What BGW does with guests that have disabilities is when you get there you will go to Guest Information Center in England right when you enter the park. They will basically ask you questions regarding your son's disability and take those into account along with his height. They will give you a sheet of all the rides he can ride and time slots. When you go up to the attendant standing at the entrance of the ride they will give you a time to come back depending on the wait time of the line. When you come back you show the entrance attendant the sheet and they will send you through the disabled guest entrance (normally this is the exit to the ride). Once you get to the station give one of the attendants on the platform your sheet and they will fit you in the next available train. But be warned, you must speak up to the attendants. Being a team member here (I work at the Loch Ness Monster roller coaster), during the summer it can get really busy and when we are running 3 trains it becomes really hectic in there. If you do not speak up, expect a little wait before an attendant helps you (we're very nice but sometimes we don't actually see everyone so don't worry...we're not ignoring you).
During the time you will be here, Bebe and Cece Winans will be playing June 25th and TobyMac will be playing the 26th. You will also be here for Illuminights which features a grand fireworks show every night and a show in every major country.
As for the rides, we have 4 coasters: Loch Ness Monster (height restriction 48"), Alpengeist (height restriction 56"), Apollo's Chariot (height restriction 52"), and Griffon (height restriction 56"). Our newest ride, the Mach Tower, should be open by then. It is a drop tower that will bring you up 260 feet in the air offering fantastic views that Williamsburg has to offer. With you guys being WDW vets, I'll tell you about some similar rides. We have the Curse of DarKastle which is a 4D dark ride that could be compared to Haunted Mansion. They are two totally different concepts/rides, but they both have to do with ghosts/hauntings. We also have Europe in the Air which is our European style "Soarin'." The seats aren't anything fancy like WDW and the video is, um...awkward at times. But it is a generally good ride great for the family. We also have many carnival style rides such as the tea cups, carousel, kiddie ferris wheel, and a little kid's coaster. All of our rides are great fun and enjoyed by all.
As for renting a house out:
Unfortunately a lot of the rental houses around are taken up by the William & Mary college students. There is a possibility you could find one, but don't expect much. Like people have said before, try Kingsmill. It is directly next door (with the Anheuser-Busch beer brewery in between) and is a very beautiful place. It also has great amenities such as a PGA tour golf course.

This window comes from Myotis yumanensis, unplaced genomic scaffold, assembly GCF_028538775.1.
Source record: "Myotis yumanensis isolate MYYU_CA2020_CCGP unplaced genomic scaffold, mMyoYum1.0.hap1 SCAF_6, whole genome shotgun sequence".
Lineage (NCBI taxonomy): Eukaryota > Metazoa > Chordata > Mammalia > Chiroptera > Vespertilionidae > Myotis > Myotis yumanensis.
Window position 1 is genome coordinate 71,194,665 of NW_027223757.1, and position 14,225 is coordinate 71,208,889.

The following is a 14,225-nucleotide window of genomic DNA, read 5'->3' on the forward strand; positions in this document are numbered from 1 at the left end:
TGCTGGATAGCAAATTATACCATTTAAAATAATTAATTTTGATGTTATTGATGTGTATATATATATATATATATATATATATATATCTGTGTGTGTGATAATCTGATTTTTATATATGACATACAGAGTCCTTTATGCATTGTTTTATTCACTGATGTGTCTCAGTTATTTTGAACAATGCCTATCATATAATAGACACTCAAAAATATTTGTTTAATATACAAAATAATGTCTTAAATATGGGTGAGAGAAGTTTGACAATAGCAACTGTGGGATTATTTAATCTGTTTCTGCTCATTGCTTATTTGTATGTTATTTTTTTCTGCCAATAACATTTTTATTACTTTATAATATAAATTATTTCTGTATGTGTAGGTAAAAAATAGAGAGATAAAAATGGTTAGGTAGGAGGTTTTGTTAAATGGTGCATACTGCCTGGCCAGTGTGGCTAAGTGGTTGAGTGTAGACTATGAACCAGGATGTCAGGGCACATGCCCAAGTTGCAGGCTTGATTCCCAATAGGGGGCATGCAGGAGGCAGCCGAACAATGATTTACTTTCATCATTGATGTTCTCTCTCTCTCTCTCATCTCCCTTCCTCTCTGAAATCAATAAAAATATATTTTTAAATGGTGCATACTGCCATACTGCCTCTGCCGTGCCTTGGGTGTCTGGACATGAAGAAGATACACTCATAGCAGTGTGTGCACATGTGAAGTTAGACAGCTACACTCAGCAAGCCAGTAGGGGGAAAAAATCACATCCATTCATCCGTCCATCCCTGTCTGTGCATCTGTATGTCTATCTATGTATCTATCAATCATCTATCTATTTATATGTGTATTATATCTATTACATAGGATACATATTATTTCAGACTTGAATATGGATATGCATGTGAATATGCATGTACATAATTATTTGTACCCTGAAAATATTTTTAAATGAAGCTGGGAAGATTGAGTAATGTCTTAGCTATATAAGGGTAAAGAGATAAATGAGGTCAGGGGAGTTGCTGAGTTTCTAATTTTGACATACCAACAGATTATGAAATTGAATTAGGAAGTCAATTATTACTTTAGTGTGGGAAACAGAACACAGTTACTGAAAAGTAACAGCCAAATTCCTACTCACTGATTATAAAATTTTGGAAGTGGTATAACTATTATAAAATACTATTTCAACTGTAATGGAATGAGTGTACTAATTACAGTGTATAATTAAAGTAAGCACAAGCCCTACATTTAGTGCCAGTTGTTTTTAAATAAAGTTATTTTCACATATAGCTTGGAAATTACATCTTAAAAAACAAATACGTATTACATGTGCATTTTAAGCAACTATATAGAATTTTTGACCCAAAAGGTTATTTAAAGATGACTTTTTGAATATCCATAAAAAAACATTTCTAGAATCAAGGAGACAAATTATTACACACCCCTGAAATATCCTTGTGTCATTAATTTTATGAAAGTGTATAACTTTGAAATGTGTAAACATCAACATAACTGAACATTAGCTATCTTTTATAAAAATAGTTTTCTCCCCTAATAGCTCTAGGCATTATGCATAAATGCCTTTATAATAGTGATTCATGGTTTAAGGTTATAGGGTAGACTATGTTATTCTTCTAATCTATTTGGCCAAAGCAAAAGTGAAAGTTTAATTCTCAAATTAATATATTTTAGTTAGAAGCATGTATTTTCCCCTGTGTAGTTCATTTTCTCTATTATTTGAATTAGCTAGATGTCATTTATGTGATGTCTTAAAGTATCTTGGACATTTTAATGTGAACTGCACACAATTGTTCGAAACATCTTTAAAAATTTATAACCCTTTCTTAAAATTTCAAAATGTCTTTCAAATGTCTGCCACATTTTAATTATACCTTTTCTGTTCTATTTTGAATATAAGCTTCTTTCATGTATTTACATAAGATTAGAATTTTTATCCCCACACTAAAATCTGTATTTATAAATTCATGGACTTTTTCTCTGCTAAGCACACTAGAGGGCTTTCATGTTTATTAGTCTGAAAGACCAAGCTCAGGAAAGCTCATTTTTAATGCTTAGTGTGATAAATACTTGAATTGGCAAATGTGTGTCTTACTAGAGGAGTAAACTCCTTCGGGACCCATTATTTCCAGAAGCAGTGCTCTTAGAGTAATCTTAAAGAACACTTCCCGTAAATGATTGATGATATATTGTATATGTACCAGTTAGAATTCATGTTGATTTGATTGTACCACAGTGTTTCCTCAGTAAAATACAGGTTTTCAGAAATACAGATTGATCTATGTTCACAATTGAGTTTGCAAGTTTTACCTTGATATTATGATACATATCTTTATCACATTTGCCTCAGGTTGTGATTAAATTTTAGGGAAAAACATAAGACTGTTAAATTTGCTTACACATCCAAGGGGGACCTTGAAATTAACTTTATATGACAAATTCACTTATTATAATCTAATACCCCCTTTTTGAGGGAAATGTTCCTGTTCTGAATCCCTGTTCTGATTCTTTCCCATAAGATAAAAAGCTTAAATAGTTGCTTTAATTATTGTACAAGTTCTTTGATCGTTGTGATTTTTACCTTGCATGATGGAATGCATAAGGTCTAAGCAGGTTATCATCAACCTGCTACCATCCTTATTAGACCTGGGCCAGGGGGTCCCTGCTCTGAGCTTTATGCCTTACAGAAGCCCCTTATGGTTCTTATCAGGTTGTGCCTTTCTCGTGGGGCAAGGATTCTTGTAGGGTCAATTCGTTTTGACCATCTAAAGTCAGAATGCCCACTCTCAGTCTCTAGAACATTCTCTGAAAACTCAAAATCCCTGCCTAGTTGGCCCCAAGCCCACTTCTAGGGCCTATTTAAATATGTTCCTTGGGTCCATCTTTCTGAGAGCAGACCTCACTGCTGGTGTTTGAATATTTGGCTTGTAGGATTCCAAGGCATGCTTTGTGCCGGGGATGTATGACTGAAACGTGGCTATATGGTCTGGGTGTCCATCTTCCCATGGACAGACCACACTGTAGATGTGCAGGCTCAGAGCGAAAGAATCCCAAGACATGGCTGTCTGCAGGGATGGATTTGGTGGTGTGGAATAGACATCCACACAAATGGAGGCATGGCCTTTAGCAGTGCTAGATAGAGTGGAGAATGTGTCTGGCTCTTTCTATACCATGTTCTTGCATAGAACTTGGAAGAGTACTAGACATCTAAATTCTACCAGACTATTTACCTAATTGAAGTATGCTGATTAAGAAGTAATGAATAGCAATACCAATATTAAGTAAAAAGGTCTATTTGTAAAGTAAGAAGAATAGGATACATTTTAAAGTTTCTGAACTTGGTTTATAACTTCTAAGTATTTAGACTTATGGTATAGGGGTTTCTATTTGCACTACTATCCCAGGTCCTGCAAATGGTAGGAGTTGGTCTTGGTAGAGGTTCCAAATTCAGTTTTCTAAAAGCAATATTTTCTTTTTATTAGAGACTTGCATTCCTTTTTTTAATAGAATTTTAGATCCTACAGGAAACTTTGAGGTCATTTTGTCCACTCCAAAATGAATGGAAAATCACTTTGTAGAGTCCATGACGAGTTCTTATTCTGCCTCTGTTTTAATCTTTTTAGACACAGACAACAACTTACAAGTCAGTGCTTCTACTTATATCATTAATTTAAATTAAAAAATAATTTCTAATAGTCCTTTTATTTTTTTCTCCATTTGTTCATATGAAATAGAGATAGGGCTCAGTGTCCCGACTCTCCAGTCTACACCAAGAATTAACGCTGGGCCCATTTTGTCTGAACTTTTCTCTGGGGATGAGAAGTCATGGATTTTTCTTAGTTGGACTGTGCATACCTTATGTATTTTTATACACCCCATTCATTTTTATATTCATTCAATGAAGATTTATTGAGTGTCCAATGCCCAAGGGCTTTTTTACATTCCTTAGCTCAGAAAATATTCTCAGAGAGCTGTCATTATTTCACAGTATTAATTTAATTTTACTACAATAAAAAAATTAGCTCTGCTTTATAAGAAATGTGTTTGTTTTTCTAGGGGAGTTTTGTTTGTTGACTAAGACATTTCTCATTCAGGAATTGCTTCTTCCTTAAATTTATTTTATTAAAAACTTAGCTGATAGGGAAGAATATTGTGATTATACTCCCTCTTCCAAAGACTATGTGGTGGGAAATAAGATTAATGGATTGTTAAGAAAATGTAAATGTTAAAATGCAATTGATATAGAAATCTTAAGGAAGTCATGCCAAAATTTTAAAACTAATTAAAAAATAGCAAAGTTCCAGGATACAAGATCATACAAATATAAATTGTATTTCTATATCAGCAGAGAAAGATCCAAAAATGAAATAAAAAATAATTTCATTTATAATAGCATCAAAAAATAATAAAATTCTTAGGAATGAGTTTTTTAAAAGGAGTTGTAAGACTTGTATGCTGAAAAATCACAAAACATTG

Also, try hitting up Water Country, USA. It is our water park about 10 minutes away and is also getting a brand new ride this season.
Colonial Williamsburg is a great place to walk around. Unfortunately, a lot of requires a paid ticket, but there are some ways around it (back roads that lead to buildings that lead into the paid stuff). However, you will not be able to get into the buildings without a ticket. There is a great vibe down there with William & Mary College and all of the shops and restaurants.
You definitely won't be bored s=during your stay.
P.S. If you're interested, BGW also offer up-close tours that take you behind the scenes of shows, takes you right onto the roller coasters, and lets you get up close with the animals! These tours are pretty awesome and you're sure to find one that interests you.
Hope I helped =)
Best advice I can give u about Busch Gardens and Colonial Williamsburg is that it is a mostly local crowd so, go during the week. Crowds are fairly small during the week and packed on weekends. It is hot and humid there so dress appropriately, but not as bad as Florida. There is tons of walking up and down hills at Busch Gardens, u will be tired.
Also, I second the recommendation to go to water country its a very under-rated water park.
We love Busch Gardens because it's so family friendly, but we hate paying more than we have to, and neither should you. I run a travel site, Virginia Beach Family Fun, and I'm constantly scouring the web, stores, and more to find the latest ticket deals for Busch Gardens. I have info on discounts, hours & upcoming events, tips for saving money in the park, and more, all in one location.
In fact, I just found two new potential spots for saving $15 per ticket today and posted them on my site. Hope it helps!
The site is www.virginia-beach-family-fun.com
Update: Busch Gardens Williamsburg announced today that tomorrow only (April 12th) you can purchase single-day tickets for just $39 when you go to www.dailygetaways.com. That's a savings of about $25 per ticket.